The gap between business spending on digital and traditional forms of offline marketing is narrowing, according to figures from a new research study into the attitudes and behaviour of marketers in Australia and New Zealand.
The Emerging Trends In Digital Marketing study, commissioned by customer experience management software supplier Sitecore and conducted in October 2013 by independent research and consulting firm First Point Research and Consulting, found that while expenditure on offline marketing activities still claims the lion's share of marketing budgets, marketing spend is increasingly being directed to digital platforms.
Among the 330 marketers across Australia and New Zealand who were surveyed, offline activity accounts for 61 per cent of marketing budgets, compared to 39 per cent for online or digital activities, but the extent of digital investment varies markedly according to size of organisation. Firms earning less than $2 million annually invest, on average, 55 per cent of the marketing budget on digital activity. Among firms earning between $2 and $19 million, the digital budget consumes 46 per cent of the marketing budget, while for organisations with revenues in excess of $20 million, it is just 33 per cent of the budget.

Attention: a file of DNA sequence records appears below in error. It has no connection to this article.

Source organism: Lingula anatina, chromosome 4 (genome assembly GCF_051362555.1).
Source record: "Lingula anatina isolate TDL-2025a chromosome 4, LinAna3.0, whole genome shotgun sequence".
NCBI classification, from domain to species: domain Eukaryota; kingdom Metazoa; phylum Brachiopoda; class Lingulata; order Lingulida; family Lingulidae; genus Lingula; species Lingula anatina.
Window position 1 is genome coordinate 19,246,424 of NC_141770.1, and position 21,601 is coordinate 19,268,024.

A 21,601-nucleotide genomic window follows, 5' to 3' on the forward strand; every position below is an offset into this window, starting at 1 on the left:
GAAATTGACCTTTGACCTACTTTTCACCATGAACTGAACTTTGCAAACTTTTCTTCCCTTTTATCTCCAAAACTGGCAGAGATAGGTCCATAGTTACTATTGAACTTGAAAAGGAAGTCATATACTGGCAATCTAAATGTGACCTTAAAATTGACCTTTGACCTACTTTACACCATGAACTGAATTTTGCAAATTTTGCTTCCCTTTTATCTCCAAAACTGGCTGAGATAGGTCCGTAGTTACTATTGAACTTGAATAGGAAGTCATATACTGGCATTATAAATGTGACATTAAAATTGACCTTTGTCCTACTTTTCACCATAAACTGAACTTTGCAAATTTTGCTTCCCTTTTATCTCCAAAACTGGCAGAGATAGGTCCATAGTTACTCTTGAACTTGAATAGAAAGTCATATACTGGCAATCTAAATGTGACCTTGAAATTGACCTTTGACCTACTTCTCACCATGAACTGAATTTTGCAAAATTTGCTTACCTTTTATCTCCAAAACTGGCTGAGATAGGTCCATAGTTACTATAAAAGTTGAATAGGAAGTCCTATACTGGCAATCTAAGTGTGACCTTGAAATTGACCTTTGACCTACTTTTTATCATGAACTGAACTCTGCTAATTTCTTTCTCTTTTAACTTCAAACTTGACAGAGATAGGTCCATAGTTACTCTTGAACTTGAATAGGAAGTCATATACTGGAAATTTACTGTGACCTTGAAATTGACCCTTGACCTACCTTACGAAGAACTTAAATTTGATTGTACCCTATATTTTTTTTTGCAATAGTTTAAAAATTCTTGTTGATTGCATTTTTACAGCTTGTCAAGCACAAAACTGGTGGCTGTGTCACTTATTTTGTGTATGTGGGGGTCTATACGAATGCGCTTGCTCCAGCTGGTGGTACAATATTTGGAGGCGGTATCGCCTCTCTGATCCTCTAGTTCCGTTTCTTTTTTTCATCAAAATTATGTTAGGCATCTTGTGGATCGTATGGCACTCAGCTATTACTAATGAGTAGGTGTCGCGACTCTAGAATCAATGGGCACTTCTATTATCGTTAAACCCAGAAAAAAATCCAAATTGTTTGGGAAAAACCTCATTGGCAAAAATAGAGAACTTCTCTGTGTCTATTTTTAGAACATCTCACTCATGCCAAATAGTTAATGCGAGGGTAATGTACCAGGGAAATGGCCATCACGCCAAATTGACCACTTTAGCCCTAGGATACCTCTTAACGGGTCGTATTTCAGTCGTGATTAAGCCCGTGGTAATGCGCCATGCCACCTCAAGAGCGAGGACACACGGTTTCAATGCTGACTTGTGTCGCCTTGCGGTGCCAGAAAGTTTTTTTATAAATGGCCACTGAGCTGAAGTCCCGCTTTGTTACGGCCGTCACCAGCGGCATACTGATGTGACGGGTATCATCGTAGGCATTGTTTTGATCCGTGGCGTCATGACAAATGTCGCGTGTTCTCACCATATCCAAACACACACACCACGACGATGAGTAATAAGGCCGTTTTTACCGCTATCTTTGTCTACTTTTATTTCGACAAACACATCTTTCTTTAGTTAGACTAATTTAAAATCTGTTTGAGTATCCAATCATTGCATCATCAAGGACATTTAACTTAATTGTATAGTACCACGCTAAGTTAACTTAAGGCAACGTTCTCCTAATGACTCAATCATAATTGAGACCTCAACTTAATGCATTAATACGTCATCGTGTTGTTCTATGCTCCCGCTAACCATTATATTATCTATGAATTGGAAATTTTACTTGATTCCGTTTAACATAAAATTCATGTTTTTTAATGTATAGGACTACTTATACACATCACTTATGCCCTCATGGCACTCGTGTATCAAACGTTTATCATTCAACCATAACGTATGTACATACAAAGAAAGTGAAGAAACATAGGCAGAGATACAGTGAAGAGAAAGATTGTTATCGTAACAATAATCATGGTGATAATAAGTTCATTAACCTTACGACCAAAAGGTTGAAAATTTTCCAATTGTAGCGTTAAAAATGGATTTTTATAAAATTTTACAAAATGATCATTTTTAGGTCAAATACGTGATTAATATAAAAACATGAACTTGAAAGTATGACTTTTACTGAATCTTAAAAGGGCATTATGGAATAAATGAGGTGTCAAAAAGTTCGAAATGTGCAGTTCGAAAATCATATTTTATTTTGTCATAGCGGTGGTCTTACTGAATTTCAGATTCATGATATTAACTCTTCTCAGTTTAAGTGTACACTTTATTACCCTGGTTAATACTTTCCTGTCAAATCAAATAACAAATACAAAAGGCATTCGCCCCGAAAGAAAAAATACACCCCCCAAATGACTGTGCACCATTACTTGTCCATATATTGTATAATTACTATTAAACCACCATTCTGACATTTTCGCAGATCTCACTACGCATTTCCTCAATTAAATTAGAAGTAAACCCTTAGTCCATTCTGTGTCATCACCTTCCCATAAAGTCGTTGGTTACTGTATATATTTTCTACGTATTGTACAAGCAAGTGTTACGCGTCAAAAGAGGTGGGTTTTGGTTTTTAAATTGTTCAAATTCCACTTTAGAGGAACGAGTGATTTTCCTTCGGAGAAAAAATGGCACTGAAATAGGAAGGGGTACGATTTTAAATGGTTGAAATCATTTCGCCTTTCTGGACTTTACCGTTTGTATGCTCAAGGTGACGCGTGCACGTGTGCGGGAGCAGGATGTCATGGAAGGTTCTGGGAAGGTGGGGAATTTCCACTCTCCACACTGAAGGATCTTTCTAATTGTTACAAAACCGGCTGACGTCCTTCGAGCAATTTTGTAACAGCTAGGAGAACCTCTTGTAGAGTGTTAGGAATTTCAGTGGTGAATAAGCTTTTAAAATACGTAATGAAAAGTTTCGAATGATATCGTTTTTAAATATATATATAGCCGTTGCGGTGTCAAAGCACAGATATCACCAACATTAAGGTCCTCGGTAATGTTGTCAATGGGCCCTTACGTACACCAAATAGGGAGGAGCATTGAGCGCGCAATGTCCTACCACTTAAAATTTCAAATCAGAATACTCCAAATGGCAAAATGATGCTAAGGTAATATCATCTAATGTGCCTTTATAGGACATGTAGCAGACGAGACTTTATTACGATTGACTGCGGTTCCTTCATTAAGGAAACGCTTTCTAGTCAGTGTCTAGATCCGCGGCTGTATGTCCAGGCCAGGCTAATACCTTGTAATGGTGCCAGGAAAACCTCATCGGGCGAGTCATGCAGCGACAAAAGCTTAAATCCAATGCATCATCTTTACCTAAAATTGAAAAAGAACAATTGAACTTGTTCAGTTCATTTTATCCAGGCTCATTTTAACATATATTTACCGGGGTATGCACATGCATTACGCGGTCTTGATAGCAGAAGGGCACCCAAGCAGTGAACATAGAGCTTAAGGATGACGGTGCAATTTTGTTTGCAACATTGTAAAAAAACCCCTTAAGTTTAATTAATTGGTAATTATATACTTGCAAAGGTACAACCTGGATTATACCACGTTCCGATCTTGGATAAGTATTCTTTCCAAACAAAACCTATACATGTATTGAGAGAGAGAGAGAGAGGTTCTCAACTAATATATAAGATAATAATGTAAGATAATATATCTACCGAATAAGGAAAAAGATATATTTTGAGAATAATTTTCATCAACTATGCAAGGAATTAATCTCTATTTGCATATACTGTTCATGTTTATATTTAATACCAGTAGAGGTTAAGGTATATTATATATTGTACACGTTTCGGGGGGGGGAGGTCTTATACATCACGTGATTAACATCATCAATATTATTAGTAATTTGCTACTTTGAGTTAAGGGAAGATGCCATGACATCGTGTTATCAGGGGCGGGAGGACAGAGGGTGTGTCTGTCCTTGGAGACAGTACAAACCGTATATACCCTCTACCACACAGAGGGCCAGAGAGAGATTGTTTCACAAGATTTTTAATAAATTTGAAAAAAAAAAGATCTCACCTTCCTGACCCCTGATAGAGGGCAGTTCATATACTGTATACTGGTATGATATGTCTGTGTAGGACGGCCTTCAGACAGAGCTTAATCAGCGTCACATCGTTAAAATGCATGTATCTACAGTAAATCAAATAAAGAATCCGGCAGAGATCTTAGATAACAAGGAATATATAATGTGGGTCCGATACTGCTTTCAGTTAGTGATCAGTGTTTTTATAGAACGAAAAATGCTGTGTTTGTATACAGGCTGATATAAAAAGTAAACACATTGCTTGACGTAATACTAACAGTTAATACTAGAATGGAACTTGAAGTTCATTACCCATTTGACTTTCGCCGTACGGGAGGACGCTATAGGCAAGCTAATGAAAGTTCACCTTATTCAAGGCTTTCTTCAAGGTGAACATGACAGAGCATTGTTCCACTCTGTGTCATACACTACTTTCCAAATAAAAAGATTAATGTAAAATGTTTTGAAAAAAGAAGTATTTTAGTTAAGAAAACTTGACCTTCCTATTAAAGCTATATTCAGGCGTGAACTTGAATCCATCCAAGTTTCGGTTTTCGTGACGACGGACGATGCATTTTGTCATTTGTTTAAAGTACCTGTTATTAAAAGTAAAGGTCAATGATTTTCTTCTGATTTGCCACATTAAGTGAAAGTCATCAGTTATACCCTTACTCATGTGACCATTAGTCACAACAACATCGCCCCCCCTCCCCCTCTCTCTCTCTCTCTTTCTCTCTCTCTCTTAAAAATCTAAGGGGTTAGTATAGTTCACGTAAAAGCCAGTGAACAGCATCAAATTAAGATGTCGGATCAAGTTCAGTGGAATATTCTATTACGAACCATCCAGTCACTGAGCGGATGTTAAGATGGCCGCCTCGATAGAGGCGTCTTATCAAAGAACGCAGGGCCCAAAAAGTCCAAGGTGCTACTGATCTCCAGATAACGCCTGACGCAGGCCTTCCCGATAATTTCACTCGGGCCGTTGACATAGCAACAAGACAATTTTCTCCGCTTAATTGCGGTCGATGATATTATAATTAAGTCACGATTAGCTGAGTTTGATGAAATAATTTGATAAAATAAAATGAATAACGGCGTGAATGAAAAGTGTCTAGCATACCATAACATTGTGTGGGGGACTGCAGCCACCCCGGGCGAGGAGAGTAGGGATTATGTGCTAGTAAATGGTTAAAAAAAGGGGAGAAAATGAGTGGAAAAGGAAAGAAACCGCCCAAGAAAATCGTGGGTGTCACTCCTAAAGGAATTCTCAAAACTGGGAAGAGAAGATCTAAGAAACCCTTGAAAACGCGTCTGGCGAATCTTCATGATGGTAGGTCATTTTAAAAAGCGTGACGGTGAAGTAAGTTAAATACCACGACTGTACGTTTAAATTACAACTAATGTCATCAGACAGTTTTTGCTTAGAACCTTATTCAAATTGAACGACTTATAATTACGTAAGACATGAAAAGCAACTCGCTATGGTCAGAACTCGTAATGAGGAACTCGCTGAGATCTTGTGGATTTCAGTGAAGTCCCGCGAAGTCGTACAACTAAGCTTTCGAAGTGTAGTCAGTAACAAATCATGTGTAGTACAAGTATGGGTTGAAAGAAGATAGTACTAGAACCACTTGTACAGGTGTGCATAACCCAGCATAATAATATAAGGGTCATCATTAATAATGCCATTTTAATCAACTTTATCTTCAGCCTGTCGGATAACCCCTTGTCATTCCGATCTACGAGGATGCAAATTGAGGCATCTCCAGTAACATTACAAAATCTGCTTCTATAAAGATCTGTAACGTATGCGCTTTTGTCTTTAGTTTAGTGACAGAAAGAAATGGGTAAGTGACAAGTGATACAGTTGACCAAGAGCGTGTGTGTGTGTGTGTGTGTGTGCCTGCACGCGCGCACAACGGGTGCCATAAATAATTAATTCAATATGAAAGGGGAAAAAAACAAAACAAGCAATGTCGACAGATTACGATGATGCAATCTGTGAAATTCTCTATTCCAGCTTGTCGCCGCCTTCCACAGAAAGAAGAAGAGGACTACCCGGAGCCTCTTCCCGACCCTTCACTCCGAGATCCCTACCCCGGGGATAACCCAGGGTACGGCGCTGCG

According to Sitecore, in 2014 this situation will undergo a major shift when, in an effort to catch up to the smaller organisations, large and medium firms boost their investments in online activity and direct approximately three-quarters of the total marketing budget to digital marketing.
The most popular and widely used channels among marketers are the two online channels of social media and emails to the customer database, followed by print, trade shows, online display ads and direct mail. To contradict this however, the top five over-rated marketing channels nominated by respondents are: print, TV, trade shows, direct mail and radio.
Almost half of all marketers (51 per cent) say that limited financial resources is the biggest barrier to greater investment in digital marketing. Just over one third also believe that a lack of education or understanding of digital marketing, and a lack of capabilities in digital software are hampering digital growth.
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